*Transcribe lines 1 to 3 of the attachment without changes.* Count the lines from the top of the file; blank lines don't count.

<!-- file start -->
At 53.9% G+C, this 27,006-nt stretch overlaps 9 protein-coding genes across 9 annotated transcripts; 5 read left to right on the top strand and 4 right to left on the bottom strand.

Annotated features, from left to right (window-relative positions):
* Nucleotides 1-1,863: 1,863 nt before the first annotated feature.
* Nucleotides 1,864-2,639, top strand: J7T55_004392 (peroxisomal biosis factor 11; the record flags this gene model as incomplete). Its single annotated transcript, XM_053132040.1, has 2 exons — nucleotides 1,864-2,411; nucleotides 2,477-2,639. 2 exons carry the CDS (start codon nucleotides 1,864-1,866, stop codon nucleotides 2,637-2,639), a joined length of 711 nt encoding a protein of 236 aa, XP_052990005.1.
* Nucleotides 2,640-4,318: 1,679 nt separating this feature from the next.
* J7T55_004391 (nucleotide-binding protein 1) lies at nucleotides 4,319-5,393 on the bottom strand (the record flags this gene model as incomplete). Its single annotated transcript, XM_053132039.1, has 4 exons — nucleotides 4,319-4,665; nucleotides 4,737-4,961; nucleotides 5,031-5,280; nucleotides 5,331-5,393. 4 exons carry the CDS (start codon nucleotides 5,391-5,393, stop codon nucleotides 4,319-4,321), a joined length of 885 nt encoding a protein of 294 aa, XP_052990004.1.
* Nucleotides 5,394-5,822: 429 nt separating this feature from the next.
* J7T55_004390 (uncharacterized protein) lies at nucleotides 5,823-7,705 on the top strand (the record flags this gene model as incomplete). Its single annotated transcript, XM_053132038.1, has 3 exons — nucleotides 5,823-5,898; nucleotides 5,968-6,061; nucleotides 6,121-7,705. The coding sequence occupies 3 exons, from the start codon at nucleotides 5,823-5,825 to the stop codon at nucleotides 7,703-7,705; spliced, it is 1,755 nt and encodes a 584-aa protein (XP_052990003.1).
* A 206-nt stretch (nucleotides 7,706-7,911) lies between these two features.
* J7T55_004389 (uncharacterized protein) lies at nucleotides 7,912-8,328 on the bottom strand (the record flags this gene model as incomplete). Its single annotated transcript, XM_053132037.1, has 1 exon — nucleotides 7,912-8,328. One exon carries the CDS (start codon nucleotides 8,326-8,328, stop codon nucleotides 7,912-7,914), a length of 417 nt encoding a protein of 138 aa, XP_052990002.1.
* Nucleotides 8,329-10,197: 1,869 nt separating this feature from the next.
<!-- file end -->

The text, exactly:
At 53.9% G+C, this 27,006-nt stretch overlaps 9 protein-coding genes across 9 annotated transcripts; 5 read left to right on the top strand and 4 right to left on the bottom strand.

Annotated features, from left to right (window-relative positions):
* Nucleotides 1-1,863: 1,863 nt before the first annotated feature.